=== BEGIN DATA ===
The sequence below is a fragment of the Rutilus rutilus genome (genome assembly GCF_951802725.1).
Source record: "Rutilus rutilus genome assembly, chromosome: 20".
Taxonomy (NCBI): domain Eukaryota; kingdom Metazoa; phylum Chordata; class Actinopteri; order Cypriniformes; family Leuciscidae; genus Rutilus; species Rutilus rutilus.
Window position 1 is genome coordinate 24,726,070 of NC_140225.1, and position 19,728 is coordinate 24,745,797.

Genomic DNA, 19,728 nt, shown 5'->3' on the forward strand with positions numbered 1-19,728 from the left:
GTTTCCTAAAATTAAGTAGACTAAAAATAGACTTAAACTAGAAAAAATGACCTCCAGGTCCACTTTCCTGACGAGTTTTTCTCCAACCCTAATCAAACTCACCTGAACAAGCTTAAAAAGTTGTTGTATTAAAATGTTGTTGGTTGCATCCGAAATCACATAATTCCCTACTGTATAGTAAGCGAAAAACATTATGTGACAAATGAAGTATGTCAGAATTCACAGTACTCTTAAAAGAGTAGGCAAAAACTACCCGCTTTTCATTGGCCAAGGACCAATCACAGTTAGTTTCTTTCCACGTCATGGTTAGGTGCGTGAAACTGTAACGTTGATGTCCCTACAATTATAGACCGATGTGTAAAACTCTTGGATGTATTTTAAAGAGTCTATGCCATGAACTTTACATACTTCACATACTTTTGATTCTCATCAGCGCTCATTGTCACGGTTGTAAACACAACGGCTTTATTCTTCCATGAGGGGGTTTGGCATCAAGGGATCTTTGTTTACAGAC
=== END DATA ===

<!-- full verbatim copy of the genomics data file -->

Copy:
The sequence below is a fragment of the Rutilus rutilus genome (genome assembly GCF_951802725.1).
Source record: "Rutilus rutilus genome assembly, chromosome: 20".
Taxonomy (NCBI): domain Eukaryota; kingdom Metazoa; phylum Chordata; class Actinopteri; order Cypriniformes; family Leuciscidae; genus Rutilus; species Rutilus rutilus.
Window position 1 is genome coordinate 24,726,070 of NC_140225.1, and position 19,728 is coordinate 24,745,797.

Genomic DNA, 19,728 nt, shown 5'->3' on the forward strand with positions numbered 1-19,728 from the left:
GTTTCCTAAAATTAAGTAGACTAAAAATAGACTTAAACTAGAAAAAATGACCTCCAGGTCCACTTTCCTGACGAGTTTTTCTCCAACCCTAATCAAACTCACCTGAACAAGCTTAAAAAGTTGTTGTATTAAAATGTTGTTGGTTGCATCCGAAATCACATAATTCCCTACTGTATAGTAAGCGAAAAACATTATGTGACAAATGAAGTATGTCAGAATTCACAGTACTCTTAAAAGAGTAGGCAAAAACTACCCGCTTTTCATTGGCCAAGGACCAATCACAGTTAGTTTCTTTCCACGTCATGGTTAGGTGCGTGAAACTGTAACGTTGATGTCCCTACAATTATAGACCGATGTGTAAAACTCTTGGATGTATTTTAAAGAGTCTATGCCATGAACTTTACATACTTCACATACTTTTGATTCTCATCAGCGCTCATTGTCACGGTTGTAAACACAACGGCTTTATTCTTCCATGAGGGGGTTTGGCATCAAGGGATCTTTGTTTACAGAC